Although lacking an Investor Compensation Fund, the NFA is an efficient arbitration resource to help customers and members resolve Forex related disputes.

Dubai Financial Services Authority (DFSA)

4.0

The Dubai Financial Services Authority (DFSA) is an independent financial regulator supervising companies conducting business, and offering financial services, in or from the DIFC (Dubai International Finance Centre), a financial free zone in Dubai, UAE.

The DFSA regulatory mandate includes the regulation and supervision of asset management companies, banking and credit services, securities trading companies, collective investment funds, commodities futures trading, and Islamic finance.

In addition to regulating the financial services companies in the DIFC, the DFSA is also responsible for supervising and enforcing anti-money laundering (AML) and counter-terrorist financing (CTF) requirements applicable in the DIFC.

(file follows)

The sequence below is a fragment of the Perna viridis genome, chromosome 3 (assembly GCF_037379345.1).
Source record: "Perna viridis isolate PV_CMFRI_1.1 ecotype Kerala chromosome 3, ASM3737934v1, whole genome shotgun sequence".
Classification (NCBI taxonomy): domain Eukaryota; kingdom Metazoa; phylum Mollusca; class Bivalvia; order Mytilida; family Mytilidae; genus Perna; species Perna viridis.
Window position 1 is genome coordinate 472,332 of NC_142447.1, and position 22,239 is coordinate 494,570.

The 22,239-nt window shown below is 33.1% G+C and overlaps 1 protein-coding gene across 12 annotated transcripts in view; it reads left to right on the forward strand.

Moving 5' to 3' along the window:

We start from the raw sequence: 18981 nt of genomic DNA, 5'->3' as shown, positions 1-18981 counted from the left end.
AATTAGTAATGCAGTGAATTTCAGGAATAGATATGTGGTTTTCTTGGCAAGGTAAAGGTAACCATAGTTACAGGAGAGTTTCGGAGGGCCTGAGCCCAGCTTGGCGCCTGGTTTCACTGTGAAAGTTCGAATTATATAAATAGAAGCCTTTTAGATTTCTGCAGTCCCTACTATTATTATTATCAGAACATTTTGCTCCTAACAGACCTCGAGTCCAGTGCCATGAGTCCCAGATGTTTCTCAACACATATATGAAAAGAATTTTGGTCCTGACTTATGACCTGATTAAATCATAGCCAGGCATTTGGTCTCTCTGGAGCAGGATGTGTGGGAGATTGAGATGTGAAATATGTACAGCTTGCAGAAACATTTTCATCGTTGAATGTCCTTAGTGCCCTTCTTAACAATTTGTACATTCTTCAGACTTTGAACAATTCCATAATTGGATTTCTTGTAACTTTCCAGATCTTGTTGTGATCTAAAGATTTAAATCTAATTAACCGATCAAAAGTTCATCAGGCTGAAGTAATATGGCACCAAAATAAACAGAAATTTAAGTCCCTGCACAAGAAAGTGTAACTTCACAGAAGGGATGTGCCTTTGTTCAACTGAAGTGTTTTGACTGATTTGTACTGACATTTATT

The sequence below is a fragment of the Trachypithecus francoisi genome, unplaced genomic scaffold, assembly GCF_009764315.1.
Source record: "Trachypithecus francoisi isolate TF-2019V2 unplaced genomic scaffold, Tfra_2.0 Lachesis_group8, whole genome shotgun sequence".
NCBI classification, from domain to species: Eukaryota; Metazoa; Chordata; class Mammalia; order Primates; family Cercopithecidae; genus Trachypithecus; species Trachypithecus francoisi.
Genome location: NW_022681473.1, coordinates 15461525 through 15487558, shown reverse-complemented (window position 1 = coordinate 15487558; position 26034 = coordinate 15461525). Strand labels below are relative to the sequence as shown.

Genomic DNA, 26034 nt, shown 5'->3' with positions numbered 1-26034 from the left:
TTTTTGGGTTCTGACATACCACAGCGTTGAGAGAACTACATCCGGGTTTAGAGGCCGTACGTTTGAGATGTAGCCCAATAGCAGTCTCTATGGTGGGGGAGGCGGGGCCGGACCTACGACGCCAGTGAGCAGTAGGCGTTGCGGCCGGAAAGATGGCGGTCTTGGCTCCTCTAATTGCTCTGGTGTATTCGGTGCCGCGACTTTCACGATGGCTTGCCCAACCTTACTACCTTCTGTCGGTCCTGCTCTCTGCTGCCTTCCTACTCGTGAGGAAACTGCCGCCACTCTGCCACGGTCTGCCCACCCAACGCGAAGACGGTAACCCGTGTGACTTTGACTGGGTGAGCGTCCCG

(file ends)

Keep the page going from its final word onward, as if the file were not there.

The DFSA main enforcement powers are to detect misconduct, particularly serious misconduct, conduct investigations fairly and efficiently, cooperate with other regulatory authorities in the UAE and other jurisdictions and take appropriate action to address misconduct, which may include imposing severe sanctions, ensuring that these sanctions are sufficient to deter perpetrators and others from engaging in similar misconduct.

Financial Sector Conduct Authority

3.0

The Financial Sector Conduct Authority (FSCA) is the financial regulator of registered financial companies in South Africa. The FSCA is responsible for market conduct regulation and supervision, with the goals of enhancing and supporting the efficiency and integrity of the financial markets.